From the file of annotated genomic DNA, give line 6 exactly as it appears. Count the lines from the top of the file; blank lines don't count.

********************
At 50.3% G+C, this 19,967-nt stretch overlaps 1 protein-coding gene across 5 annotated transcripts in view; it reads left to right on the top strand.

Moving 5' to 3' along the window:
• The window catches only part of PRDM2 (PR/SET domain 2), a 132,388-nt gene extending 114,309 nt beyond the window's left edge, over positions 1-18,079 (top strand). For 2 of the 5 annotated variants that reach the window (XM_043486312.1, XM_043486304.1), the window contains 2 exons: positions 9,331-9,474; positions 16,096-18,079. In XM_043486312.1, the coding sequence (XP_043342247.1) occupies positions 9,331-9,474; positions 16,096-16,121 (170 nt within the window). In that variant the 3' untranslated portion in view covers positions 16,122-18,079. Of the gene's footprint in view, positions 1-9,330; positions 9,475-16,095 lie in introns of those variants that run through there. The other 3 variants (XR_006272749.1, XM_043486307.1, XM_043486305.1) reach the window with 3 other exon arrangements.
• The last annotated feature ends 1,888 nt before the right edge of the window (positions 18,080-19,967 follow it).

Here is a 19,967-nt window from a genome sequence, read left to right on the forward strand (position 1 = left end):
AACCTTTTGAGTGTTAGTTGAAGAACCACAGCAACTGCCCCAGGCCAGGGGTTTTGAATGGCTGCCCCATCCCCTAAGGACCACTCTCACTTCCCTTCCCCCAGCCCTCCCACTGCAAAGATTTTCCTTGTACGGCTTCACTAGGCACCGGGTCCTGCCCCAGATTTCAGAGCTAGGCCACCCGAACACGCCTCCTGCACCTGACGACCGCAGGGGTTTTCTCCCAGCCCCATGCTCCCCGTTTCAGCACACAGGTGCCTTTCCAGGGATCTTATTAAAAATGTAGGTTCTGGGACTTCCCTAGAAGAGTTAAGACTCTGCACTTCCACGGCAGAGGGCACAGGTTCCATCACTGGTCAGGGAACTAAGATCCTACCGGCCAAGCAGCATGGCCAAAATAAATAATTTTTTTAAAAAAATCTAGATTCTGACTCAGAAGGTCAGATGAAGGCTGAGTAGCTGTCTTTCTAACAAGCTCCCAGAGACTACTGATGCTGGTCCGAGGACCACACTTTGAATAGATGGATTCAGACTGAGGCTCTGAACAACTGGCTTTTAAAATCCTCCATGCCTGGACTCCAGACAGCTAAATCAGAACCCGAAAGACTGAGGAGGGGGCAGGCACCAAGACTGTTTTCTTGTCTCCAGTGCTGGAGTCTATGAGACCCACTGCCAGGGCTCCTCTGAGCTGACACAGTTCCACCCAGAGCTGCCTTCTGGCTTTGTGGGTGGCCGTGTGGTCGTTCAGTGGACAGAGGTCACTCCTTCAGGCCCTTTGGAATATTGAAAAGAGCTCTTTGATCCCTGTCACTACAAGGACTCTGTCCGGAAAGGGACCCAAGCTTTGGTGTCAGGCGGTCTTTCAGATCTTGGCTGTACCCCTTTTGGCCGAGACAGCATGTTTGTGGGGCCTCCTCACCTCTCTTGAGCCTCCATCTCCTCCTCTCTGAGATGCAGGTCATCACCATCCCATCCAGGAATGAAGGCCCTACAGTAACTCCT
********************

AACCTTTTGAGTGTTAGTTGAAGAACCACAGCAACTGCCCCAGGCCAGGGGTTTTGAATGGCTGCCCCATCCCCTAAGGACCACTCTCACTTCCCTTCCCCCAGCCCTCCCACTGCAAAGATTTTCCTTGTACGGCTTCACTAGGCACCGGGTCCTGCCCCAGATTTCAGAGCTAGGCCACCCGAACACGCCTCCTGCACCTGACGACCGCAGGGGTTTTCTCCCAGCCCCATGCTCCCCGTTTCAGCACACAGGTGCCTTTCCAGGGATCTTATTAAAAATGTAGGTTCTGGGACTTCCCTAGAAGAGTTAAGACTCTGCACTTCCACGGCAGAGGGCACAGGTTCCATCACTGGTCAGGGAACTAAGATCCTACCGGCCAAGCAGCATGGCCAAAATAAATAATTTTTTTAAAAAAATCTAGATTCTGACTCAGAAGGTCAGATGAAGGCTGAGTAGCTGTCTTTCTAACAAGCTCCCAGAGACTACTGATGCTGGTCCGAGGACCACACTTTGAATAGATGGATTCAGACTGAGGCTCTGAACAACTGGCTTTTAAAATCCTCCATGCCTGGACTCCAGACAGCTAAATCAGAACCCGAAAGACTGAGGAGGGGGCAGGCACCAAGACTGTTTTCTTGTCTCCAGTGCTGGAGTCTATGAGACCCACTGCCAGGGCTCCTCTGAGCTGACACAGTTCCACCCAGAGCTGCCTTCTGGCTTTGTGGGTGGCCGTGTGGTCGTTCAGTGGACAGAGGTCACTCCTTCAGGCCCTTTGGAATATTGAAAAGAGCTCTTTGATCCCTGTCACTACAAGGACTCTGTCCGGAAAGGGACCCAAGCTTTGGTGTCAGGCGGTCTTTCAGATCTTGGCTGTACCCCTTTTGGCCGAGACAGCATGTTTGTGGGGCCTCCTCACCTCTCTTGAGCCTCCATCTCCTCCTCTCTGAGATGCAGGTCATCACCATCCCATCCAGGAATGAAGGCCCTACAGTAACTCCT